[Edu-sig] Designing CS...

Kevin Driscoll driscollkevin at gmail.com
Wed Jun 21 01:45:38 CEST 2006

As my school is not large enough to support such a focused programming
curriculum and I want to appeal to many sides of computing / networked
culture, I just finished teaching a 10-12th grade elective with ESR's
"How to become a hacker" essay as a framework. (See:
http://www.catb.org/~esr/faqs/hacker-howto.html )

Build up a PC.  Install Ubuntu.  Write XHTML/CSS in a text editor.
Learn Python.

All the while blogging and talking about the social implications to
blogging, MySpace, closed-v-open source, open-v-free, etc.  ESR's 4th
assertion ("Learn English") was especially fertile ground in a class
with many non-native English speakers.  We asked why Python would have
English-sounding words as built-in functions.

Now I have a cohort of students with a semester of Python under their
belts and I'm starting to plan for next year.  The students that stick
with me will be ready for a more strict programming curriculum.
Though I'm wary of switching languages, your email is intriguing.
It's helpful to think of languages as tools - each with its own
strength and purpose.

Has anyone taught Ruby at the K12 level?  I love its object-oriented
nature and the whole workflow would be familiar to my young Python
programmers but I worry that jumping to another language is too soon.


On 6/20/06, kirby urner <kirby.urner at gmail.com> wrote:
> This tagline gives the plot:
> """
> So right off the bat, Gnu Math is in turmoil. Are we trying to visit
> the tunnels under Disney World, as I contend, or are we keeping them
> blissfully in a bubble, making them think the whole world is as
> squeaky clean as Squeak?
> """
> That's from the Math Forum this morning.
> http://mathforum.org/kb/thread.jspa?threadID=1401016
> How much of the gnarly underbelly of geek culture are we wanting to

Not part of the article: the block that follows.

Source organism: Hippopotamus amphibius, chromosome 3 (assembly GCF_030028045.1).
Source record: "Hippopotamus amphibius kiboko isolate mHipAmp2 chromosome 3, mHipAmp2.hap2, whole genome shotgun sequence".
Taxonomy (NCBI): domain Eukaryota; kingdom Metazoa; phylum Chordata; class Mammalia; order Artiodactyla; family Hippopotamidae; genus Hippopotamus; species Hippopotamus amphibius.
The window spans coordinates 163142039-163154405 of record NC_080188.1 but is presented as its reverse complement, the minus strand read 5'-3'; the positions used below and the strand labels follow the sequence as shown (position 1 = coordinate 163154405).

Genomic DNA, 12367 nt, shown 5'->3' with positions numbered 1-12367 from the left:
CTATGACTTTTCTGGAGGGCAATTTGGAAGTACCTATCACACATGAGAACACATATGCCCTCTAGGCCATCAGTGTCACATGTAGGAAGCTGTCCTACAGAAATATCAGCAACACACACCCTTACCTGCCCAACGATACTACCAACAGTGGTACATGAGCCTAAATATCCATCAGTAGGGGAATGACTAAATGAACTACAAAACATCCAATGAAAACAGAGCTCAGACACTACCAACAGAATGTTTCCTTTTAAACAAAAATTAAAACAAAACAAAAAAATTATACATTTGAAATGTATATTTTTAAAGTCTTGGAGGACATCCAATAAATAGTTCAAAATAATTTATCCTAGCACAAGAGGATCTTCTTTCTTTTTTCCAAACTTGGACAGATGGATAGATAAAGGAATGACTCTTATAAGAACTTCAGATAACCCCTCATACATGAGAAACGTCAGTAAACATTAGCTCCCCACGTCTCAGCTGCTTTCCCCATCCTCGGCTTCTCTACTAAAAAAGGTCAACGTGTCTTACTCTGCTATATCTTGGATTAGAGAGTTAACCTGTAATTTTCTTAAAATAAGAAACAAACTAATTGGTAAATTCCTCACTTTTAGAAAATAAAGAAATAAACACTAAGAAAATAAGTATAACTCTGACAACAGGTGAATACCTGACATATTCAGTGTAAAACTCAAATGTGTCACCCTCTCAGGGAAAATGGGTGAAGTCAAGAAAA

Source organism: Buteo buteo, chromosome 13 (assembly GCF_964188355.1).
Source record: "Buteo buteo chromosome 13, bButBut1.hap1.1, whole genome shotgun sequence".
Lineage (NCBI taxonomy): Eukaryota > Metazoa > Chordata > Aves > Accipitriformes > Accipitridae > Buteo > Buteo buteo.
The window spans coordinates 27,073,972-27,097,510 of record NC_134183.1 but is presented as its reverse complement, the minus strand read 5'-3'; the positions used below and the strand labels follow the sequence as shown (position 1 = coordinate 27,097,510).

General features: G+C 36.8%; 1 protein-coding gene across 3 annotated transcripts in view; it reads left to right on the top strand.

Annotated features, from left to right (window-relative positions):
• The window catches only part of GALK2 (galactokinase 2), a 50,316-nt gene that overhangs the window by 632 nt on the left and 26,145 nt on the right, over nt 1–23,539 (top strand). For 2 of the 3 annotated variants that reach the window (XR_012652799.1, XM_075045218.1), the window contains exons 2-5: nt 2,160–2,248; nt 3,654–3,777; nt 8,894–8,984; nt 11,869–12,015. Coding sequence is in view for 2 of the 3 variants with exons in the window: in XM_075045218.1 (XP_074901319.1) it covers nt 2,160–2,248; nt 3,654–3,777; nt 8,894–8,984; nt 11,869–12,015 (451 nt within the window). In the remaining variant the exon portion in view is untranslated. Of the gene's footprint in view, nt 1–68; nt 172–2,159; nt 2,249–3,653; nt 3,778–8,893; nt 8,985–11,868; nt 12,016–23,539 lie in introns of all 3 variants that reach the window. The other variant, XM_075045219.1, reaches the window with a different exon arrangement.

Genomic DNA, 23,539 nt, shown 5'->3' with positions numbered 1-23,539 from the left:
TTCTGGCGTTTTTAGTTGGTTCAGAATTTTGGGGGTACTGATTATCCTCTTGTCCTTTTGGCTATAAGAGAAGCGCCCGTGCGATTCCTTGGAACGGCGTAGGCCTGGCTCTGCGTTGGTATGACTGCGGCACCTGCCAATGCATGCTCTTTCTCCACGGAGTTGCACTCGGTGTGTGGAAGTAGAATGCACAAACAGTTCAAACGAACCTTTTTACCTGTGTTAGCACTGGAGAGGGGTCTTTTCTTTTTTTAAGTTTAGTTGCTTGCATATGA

> teach, and at what level?  Jerritt plunged right in with tcp/ip at
> West Precinct that time, and I'm thinking that's probably as good a
> place to start as any.  Motherboard internals can wait.
> So I posted about tcp/ip in my blog yesterday, giving a flavor.  I'm
> saying Gnu Math should not avoid the low level.  Consistently and
> consequently, I advocate diving into C after Python along a strong CS
> track, to understand how CPython is implemented under the hood -- as
> well as how to extend it.
> Then maybe we'll resurface in Java and/or C# over bridges in the
> corresponding Python implementations (Jython and/or IronPython).  It's
> not like we have to go over every built-in or library module at the
> same level of detail every time.
> But hey, now you've got the hang of C, and the way it thinks about
> memory (addresses, pointers).  That'll help you solve a lot of
> puzzles, at least through some career doors.  And no, I'm not
> forgetting about C++ (the basis of wx and many other extensions).
> Some will go in reverse (it's a network, not just a sequence):  e.g.
> drill down starting in IronPython, and get back to C via the
> bytecodes-on-a-VM.  In Mono (an implementation of a shared
> ANSI/ISO/ECMA type standard), the target bytecodes are prespecified,
> and provide a shared platform for many languages. Guido invented his
> own bytecodes for CPython, a unilanguage VM, when the whole idea of a
> VM was still quite new, and an advance over the early "interpreter"
> idea -- like what bash does.
> BTW how're things coming with Parrot?  I'm soo out of date.
> Anyway, I'm for using Python to awaken self-selecting "users" out of a
> blissful ignorance (however comfortable) and start getting them
> oriented to the plumbing that makes it all work.  Via Python, you have
> the opportunity to move from "user" to "hacker" perhaps by way of
> "gnubee" (as in "student of gnu math").
> In the gnu world, we don't hide the fact that the low level stuff gets
> ugly and that ugly hacks exist.  Engineering is just like that, and
> there's no shame in admitting it, showing it, and inviting fresh
> solutions.  There's also just a lot of ancient working machinery, not
> ugly per se, but still rather complicated and ornate.  We want to show
> that off too.
> Kirby
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